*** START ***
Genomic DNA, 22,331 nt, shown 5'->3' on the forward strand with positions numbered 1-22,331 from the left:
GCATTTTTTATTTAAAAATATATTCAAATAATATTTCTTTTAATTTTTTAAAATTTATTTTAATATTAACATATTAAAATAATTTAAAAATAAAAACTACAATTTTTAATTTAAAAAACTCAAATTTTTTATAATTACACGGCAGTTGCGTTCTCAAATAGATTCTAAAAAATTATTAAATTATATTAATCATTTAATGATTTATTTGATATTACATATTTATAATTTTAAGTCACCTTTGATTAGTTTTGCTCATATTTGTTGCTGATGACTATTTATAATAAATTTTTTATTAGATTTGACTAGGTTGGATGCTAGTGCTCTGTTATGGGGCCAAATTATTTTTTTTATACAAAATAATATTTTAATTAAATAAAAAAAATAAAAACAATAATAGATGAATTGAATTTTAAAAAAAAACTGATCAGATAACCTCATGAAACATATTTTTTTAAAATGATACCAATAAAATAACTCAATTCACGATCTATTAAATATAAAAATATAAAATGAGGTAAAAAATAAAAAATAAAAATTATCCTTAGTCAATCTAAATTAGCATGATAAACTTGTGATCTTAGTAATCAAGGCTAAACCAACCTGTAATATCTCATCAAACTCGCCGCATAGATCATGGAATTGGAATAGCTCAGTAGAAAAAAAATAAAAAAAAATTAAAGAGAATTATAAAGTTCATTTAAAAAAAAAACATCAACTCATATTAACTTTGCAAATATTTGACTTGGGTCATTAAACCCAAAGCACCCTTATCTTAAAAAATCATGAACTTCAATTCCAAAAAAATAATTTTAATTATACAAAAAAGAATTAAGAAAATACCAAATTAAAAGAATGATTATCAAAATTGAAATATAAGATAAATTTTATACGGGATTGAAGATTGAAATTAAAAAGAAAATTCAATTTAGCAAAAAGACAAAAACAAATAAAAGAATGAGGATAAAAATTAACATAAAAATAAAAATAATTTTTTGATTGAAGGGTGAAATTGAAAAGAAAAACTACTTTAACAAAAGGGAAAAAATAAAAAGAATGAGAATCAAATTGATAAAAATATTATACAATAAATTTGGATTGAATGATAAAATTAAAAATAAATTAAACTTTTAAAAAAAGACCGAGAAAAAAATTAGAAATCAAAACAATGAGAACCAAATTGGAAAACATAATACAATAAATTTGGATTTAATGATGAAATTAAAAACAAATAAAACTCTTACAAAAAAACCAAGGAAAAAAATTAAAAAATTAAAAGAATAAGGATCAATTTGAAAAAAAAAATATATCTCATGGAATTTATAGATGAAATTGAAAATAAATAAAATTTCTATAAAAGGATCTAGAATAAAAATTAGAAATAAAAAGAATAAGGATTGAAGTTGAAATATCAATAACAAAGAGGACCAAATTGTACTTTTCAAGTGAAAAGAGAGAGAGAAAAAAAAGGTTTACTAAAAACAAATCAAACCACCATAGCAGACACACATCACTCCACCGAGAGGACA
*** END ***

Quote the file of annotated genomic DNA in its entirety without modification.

Genomic DNA, 22,331 nt, shown 5'->3' on the forward strand with positions numbered 1-22,331 from the left:
GCATTTTTTATTTAAAAATATATTCAAATAATATTTCTTTTAATTTTTTAAAATTTATTTTAATATTAACATATTAAAATAATTTAAAAATAAAAACTACAATTTTTAATTTAAAAAACTCAAATTTTTTATAATTACACGGCAGTTGCGTTCTCAAATAGATTCTAAAAAATTATTAAATTATATTAATCATTTAATGATTTATTTGATATTACATATTTATAATTTTAAGTCACCTTTGATTAGTTTTGCTCATATTTGTTGCTGATGACTATTTATAATAAATTTTTTATTAGATTTGACTAGGTTGGATGCTAGTGCTCTGTTATGGGGCCAAATTATTTTTTTTATACAAAATAATATTTTAATTAAATAAAAAAAATAAAAACAATAATAGATGAATTGAATTTTAAAAAAAAACTGATCAGATAACCTCATGAAACATATTTTTTTAAAATGATACCAATAAAATAACTCAATTCACGATCTATTAAATATAAAAATATAAAATGAGGTAAAAAATAAAAAATAAAAATTATCCTTAGTCAATCTAAATTAGCATGATAAACTTGTGATCTTAGTAATCAAGGCTAAACCAACCTGTAATATCTCATCAAACTCGCCGCATAGATCATGGAATTGGAATAGCTCAGTAGAAAAAAAATAAAAAAAAATTAAAGAGAATTATAAAGTTCATTTAAAAAAAAAACATCAACTCATATTAACTTTGCAAATATTTGACTTGGGTCATTAAACCCAAAGCACCCTTATCTTAAAAAATCATGAACTTCAATTCCAAAAAAATAATTTTAATTATACAAAAAAGAATTAAGAAAATACCAAATTAAAAGAATGATTATCAAAATTGAAATATAAGATAAATTTTATACGGGATTGAAGATTGAAATTAAAAAGAAAATTCAATTTAGCAAAAAGACAAAAACAAATAAAAGAATGAGGATAAAAATTAACATAAAAATAAAAATAATTTTTTGATTGAAGGGTGAAATTGAAAAGAAAAACTACTTTAACAAAAGGGAAAAAATAAAAAGAATGAGAATCAAATTGATAAAAATATTATACAATAAATTTGGATTGAATGATAAAATTAAAAATAAATTAAACTTTTAAAAAAAGACCGAGAAAAAAATTAGAAATCAAAACAATGAGAACCAAATTGGAAAACATAATACAATAAATTTGGATTTAATGATGAAATTAAAAACAAATAAAACTCTTACAAAAAAACCAAGGAAAAAAATTAAAAAATTAAAAGAATAAGGATCAATTTGAAAAAAAAAATATATCTCATGGAATTTATAGATGAAATTGAAAATAAATAAAATTTCTATAAAAGGATCTAGAATAAAAATTAGAAATAAAAAGAATAAGGATTGAAGTTGAAATATCAATAACAAAGAGGACCAAATTGTACTTTTCAAGTGAAAAGAGAGAGAGAAAAAAAAGGTTTACTAAAAACAAATCAAACCACCATAGCAGACACACATCACTCCACCGAGAGGACA